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Iranian buyers have defaulted on payment for about 200,000 tonnes of rice from their top supplier in India, exporters and rice millers said on Tuesday, as trade between the two countries comes under mounting pressure from a new wave of Western sanctions against Tehran.
While a sharply weakening rial has made forward purchases costlier, financial sanctions are making it difficult for Iranian traders to continue using an unofficial route involving middlemen based in Dubai to keep paying Indian suppliers.
The defaults, totalling about $144 million, were for shipments under term deals in October and November free-on-board Indian ports, Indian traders said. Most Indian rice exporters allow 90 days credit.
Following fresh US sanctions slapped on Iran at the beginning of the year, New Delhi has switched to a payment conduit for its Iranian oil using a Turkish bank while Indian rice exporters have been using a loose, unofficial route involving a network of middlemen based in Dubai.
The middlemen receive payments from Iranian importers in rial and pay Indian exporters in US dollars. The consignments are sent directly from India to Iran.
But Indian traders said the defaults started after the rial plunged over the past month, making previous purchases costlier for Iranian importers.
The cost of transactions also went up for the Dubai middlemen as they use US dollars to pay Indian exporters.
India is Iran’s top rice supplier, accounting for some 70 per cent of its annual requirement of 1-1.2 million tonnes of the grain, mainly the aromatic variety called Basmati. “It is a serious issue and we do not rule out further payment defaults by Iran,” said Vijay Setia, president of the All India Rice Exporters’ Association. “We have requested the government to step in.” Setia said India should not send any more rice to Iran on credit, adding suppliers such as those in Thailand, Vietnam and Pakistan had already stopped doing so.
Traders and officials in Iran could not be immediately reached to comment.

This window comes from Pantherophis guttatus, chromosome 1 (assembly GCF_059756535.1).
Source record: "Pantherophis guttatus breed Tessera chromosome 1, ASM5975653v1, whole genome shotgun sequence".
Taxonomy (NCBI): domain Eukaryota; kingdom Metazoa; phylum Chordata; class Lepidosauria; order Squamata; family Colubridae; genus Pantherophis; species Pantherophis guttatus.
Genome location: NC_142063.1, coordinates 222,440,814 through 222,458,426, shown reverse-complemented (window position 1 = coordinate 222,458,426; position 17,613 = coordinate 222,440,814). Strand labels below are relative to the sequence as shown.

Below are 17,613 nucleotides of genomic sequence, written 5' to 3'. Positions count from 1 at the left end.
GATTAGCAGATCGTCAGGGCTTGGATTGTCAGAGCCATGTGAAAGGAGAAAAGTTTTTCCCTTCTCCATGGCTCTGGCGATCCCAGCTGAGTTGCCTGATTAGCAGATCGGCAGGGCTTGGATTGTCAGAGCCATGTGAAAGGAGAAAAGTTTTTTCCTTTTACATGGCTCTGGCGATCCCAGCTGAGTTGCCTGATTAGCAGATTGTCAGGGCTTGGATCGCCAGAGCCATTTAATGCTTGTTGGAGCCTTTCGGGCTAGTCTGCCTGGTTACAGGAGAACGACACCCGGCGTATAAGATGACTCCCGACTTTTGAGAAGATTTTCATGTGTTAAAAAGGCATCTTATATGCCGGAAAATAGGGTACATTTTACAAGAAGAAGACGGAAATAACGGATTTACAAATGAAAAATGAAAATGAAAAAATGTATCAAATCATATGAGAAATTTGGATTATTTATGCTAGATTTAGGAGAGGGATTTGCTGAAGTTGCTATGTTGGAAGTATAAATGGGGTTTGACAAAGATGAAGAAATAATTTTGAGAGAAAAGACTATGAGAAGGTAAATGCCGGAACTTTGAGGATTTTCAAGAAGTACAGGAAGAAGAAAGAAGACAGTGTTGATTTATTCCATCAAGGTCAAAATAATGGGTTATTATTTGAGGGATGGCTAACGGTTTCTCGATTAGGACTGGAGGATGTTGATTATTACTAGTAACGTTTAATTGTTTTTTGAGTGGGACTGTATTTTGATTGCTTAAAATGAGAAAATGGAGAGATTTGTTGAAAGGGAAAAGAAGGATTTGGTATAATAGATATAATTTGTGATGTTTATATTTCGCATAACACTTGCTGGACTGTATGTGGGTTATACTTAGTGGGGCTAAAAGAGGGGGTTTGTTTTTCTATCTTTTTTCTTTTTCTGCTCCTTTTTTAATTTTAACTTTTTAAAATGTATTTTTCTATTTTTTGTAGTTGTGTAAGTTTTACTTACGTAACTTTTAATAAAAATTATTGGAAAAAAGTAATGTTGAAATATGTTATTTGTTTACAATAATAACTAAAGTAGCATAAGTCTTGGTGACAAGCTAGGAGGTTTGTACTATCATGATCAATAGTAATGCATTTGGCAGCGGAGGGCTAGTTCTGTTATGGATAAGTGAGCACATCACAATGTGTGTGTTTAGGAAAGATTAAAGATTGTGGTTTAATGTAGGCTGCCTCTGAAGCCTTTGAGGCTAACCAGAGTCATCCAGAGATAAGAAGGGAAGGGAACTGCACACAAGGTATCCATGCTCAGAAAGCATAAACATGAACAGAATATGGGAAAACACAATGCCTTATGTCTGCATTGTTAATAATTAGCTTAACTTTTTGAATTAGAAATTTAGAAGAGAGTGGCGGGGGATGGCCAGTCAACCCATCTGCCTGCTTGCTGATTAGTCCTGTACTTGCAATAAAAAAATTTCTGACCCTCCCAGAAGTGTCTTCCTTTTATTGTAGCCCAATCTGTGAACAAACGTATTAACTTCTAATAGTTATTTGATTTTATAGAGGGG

The US slapped fresh sanctions on Tehran from the start of this year, targeting financial institutions that deal with the central bank, hoping to stem oil revenues and persuade Iran to abandon a suspected nuclear weapons programme.
The European Union followed with a ban on Iranian oil this week that is expected to take full effect within six months.
The rice defaults could be the latest sign that those sanctions are biting, hampering staple food supplies to Tehran as Iranian importers find it increasingly difficult to settle payments. Grain ships are docked outside Iranian ports, traders are not booking fresh cargoes and exports of staples to Iran such as maize are falling due to problems collecting payment from buyers.
The rice default is the latest snag in India-Iran trade, which is heavily skewed towards Tehran.
India is Iran’s second-largest buyer of crude and it has struggled to settle payments worth some $11 billion annually after New Delhi scrapped a long-standing mechanism in 2010 under pressure from Washington.
On January 26, Iran announced an 8 percent devaluation of the rial and said it would enforce a single exchange rate, aiming to stamp out a black market where the dollar's value has soared due to fears over new sanctions imposed by the West.
Indian traders said about 20 Iranian companies have failed to clear their dues during the past month.
“It threatens to jeopardise the trade with them, hurting both India and Iran,” Anil K Mittal, chairman of KRBL Ltd, a leading Indian rice miller and exporter, told Reuters.
“Due to sanctions on Iran, currently banks are not involved in payments to Indian rice suppliers. The payments are direct and at times on credit, making Indian exporters vulnerable to defaults. Indian traders must avoid supplying on credit.”
Boosting exports to Iran
The defaults could also put a question mark on the willingness of any Indian traders to take part in plans by India to step up exports in a range of goods, including farm products such as wheat and rice, to settle part of its oil dues to Iran.
New Delhi will send a delegation to Iran this month to explore boosting exports to smooth use of the restricted rupee currency, which the two sides have agreed to use to settle 45 percent of India's $11 billion a year oil bill.
But this would give Iran large amounts of a currency which is difficult to use for international trade.
An Indian ministerial panel on food exports meets on Tuesday to review rice and sugar shipments. The issue of exports to Iran is not on the agenda, government officials said, seeking to knock down reports that the panel could discuss the possibility of boosting rice and wheat exports to Tehran.
India is expected to produce 102.75 million tonnes of rice in the crop year to June 2012, a farm ministry forecast said last month. Basmati makes up around 5 per cent of India’s total rice production.
India’s January 1 rice inventory at government warehouses was 29.8million tonnes against a target of 11.8 million tonnes.
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